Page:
As Russia’s invasion of Ukraine continues, the stakes are high for both countries, as well as the West. Defeat will be costly for either side.
Russia’s attempts to capture large swathes of Ukraine have now dragged on for 12 months, in a protracted campaign that was supposed to be over in three days. One year on from Vladimir Putin’s decision to invade Russia’s neighbour, it is still hard to predict what the final outcome of the war will be.
Having been virtually written off at the start of the war by many Western policymakers and pundits alike, the Ukrainian armed forces have performed far beyond optimistic expectations. They not only blunted the initial assault on the capital Kyiv, but pushed Russia’s armed forces back in a highly successful counteroffensive launched in August and September 2022.
The Ukrainian armed forces have also been aided by excellent intelligence – both from partisans on the ground as well as Western sources – not to mention superior doctrine emphasising mobility and the corrosion of the invading force.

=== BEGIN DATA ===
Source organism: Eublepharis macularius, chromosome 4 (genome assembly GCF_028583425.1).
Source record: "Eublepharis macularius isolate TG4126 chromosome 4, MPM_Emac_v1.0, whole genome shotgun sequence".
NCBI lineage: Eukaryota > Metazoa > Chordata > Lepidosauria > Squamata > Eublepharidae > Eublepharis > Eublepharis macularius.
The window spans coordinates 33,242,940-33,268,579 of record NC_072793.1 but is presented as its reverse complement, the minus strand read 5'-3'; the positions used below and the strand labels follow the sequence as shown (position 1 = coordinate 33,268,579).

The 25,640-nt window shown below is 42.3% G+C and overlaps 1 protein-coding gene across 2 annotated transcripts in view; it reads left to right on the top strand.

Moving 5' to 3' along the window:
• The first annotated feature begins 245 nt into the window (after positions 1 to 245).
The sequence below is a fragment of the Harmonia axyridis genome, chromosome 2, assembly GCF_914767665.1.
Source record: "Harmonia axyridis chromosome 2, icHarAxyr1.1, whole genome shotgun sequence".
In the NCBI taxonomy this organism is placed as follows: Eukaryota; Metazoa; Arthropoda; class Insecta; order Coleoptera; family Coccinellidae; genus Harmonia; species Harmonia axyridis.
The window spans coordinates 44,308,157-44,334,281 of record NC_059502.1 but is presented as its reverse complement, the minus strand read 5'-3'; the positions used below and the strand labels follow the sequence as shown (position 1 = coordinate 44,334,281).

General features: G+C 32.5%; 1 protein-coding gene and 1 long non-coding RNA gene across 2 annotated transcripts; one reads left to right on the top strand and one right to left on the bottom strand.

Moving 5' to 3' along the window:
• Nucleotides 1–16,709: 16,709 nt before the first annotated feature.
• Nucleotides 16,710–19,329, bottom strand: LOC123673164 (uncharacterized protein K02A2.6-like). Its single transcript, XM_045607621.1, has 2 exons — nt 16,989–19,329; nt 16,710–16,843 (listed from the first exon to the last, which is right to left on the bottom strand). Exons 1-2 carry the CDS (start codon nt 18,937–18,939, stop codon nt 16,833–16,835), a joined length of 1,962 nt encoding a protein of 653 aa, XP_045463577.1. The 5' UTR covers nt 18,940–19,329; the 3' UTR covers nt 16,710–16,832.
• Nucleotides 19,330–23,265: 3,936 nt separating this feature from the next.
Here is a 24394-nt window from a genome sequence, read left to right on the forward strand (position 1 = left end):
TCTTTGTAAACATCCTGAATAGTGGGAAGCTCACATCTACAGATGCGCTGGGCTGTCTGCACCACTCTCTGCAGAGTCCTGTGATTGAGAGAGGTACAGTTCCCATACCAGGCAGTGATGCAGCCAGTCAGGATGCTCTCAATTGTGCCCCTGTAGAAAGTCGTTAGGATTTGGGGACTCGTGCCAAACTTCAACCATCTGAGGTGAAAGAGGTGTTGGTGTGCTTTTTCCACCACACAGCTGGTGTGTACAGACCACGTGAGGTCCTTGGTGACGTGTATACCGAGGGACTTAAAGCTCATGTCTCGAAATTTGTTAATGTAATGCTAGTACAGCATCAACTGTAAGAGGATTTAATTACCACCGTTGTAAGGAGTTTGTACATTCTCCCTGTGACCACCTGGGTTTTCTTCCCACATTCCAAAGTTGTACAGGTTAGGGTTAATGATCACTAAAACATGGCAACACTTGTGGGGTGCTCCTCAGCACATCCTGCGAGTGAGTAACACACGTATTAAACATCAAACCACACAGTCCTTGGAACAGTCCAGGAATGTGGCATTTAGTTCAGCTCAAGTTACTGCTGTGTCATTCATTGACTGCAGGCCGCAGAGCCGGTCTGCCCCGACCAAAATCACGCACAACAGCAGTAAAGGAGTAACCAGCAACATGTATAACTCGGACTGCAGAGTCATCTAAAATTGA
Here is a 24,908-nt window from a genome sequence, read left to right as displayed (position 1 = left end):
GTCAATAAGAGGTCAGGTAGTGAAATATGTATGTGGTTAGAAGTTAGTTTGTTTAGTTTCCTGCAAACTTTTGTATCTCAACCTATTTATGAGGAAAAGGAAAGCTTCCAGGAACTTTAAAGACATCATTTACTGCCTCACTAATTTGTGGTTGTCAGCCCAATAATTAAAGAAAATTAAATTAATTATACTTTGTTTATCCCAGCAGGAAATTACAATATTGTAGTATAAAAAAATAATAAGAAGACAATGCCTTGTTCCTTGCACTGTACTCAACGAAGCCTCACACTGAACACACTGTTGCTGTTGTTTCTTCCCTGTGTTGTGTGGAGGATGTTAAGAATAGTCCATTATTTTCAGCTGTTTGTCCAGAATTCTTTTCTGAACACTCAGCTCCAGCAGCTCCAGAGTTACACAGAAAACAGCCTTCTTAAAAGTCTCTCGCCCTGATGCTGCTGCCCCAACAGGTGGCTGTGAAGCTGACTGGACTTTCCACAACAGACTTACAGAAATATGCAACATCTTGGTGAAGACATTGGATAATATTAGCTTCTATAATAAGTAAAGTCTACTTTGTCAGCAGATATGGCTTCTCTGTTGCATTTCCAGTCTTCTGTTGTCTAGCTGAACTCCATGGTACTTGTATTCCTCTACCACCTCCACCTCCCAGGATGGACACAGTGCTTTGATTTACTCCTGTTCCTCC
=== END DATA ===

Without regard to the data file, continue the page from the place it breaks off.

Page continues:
The lamentably poor performance of Russia’s armed forces in tactics, decision-making and logistics has also played a role, revealing what was touted before the war as the world’s second-best army to be third-rate at best.
A Ukrainian victory is simple to identify: the return of lands captured by Russia’s armed forces in 2022, in addition to the territory seized by its proxies from 2013 onwards, including Crimea and parts of Donetsk and Luhansk. For Ukraine’s President Volodymyr Zelenskyy, nothing less than total victory will suffice. Indeed, given the barbarity experienced by Ukrainians at the hands of the Russian invaders, his leadership would become instantly precarious should he suddenly decide to trade land for peace.
In that sense, the will of Ukrainians to fight is not the problem. What is more tricky is what to do if circumstances make halting the fighting the more sensible choice. Liberating sizeable amounts of its territory will likely prove a significantly bigger challenge for Ukraine in 2023. That is partly because Kyiv is heavily reliant on Western military assistance. This continues to flow, but it has been frequently held up by intra-NATO disagreements over providing offensive weapons, such as tanks, for instance.